If you’re just winging it financially, that can mean missing out on important opportunities to improve your financial health. Start by learning why you need a budget and how to create one that works.

Why follow a budget?
Budgets have many benefits beyond the obvious one of forcing a close examination of spending habits and determining ways to make improvements. These plans also prepare you for emergencies, comfortable retirement and other financial goals. In addition, budgets prevent you from spending more money than you have so you can avoid excessive debt. All these advantages can add up to the lasting peace of mind that comes with financial stability.

Budget basics
Creating a budget starts with a clear snapshot of your money. Begin by adding up income from salary, investments and other sources. Next total your fixed expenses. These are bills that are about the same each month, such as rent or mortgage, car payments and utilities. Finally add up variable expenses, which may include entertainment, groceries, clothing and incidentals.

Now it’s time to do the math. Subtract expenses from income to see where you stand. If the picture isn’t pretty, examine variable expenses first to see where you can cut back, or try to find ways to increase earnings. You’re then ready to set goals such as saving for a home, vacation or an emergency fund.

Budget tips
To make the most of your new budget:

  • Consider opening a savings account at a financial institution like Harris County Federal Credit Union. Making regular deposits can help you move toward goals.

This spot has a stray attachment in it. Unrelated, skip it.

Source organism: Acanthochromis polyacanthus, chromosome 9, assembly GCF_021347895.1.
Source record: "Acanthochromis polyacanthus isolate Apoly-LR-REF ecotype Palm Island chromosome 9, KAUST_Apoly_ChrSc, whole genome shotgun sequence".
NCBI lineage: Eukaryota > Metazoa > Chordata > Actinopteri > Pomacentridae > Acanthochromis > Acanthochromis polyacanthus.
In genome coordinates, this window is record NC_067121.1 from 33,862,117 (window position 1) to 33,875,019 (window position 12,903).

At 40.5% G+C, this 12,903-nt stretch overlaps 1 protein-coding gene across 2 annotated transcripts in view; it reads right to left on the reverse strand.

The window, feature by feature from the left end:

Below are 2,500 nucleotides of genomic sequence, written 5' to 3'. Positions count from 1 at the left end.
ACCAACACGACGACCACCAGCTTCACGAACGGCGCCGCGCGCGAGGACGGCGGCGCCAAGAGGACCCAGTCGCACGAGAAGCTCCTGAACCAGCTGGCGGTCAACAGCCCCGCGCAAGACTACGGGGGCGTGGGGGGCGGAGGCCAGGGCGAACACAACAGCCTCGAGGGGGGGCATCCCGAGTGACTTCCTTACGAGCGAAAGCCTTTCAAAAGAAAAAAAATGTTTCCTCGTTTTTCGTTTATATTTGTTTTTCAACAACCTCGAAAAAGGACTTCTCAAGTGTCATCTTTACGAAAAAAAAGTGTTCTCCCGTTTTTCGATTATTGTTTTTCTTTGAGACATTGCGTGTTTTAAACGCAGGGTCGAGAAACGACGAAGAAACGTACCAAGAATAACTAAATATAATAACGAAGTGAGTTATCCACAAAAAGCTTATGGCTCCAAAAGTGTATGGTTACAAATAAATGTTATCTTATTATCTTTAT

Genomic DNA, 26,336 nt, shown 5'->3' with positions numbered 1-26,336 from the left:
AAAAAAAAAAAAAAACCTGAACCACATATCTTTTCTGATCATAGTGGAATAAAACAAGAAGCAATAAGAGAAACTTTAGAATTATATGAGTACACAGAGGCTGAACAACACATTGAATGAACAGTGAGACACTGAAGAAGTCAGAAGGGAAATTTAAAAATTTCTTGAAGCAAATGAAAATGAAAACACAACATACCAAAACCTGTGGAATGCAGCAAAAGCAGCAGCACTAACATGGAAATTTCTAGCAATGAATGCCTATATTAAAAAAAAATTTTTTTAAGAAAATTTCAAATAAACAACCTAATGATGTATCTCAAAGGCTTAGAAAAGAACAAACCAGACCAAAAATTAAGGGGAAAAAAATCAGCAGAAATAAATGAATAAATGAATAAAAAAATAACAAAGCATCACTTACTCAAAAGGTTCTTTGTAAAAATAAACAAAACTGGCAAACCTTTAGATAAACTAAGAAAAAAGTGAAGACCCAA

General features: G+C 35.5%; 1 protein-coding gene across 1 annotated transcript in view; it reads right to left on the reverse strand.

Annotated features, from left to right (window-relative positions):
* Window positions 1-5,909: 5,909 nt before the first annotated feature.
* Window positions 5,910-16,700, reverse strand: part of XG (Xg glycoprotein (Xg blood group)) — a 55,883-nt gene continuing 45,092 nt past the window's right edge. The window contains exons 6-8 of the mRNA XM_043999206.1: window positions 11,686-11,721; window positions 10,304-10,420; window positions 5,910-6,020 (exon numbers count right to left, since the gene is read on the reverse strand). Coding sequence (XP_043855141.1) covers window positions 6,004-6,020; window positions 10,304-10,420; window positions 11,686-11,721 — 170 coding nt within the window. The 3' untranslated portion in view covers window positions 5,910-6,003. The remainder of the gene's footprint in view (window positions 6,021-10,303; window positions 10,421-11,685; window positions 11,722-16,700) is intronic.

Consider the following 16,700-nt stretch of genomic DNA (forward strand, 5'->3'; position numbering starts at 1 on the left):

• Consider investing in share certificates or opening an individual retirement arrangement, or IRA, to reach long-term objectives.
  • Keep track of cash spending to see where you can cut back.
  • Create goals that are specific, attainable and rewarding.
  • Set specific time frames for reaching each goal.

Budgeting can be much easier these days thanks to free tools that make it possible to manage finances from your smartphone, tablet or other device. Here are just a few of these apps:

  • Mint: Mint can help you categorize and track spending, provide a way to set goals, and view progress using pie and bar graphs drawn from your accounts and transactions.
  • Level Money: Designed for Android- and iOS-powered devices, this app lets you know how much cash is available for the day, the week and the rest of the month, using account links and goals you’ve created.
  • BudgetPulse: Although most of these apps provide secure links, some people just aren’t comfortable plugging personal account information into a networked device. This one offers an alternative by letting users manually import or input banking information rather than requiring a live link. It works with any Internet-capable device and lets you engage your social network to share goals, while facilitating donations from friends via PayPal.

Lastly and perhaps most importantly, remember that you’re human. If you stray from the spending plan, don’t give up. Acknowledge the error and get right back on track. As time goes on, goals that once may have seemed mere possibilities may appear more attainable, and you can begin to consider reaching for even bigger and better things in the days ahead.

Roberta Pescow, NerdWallet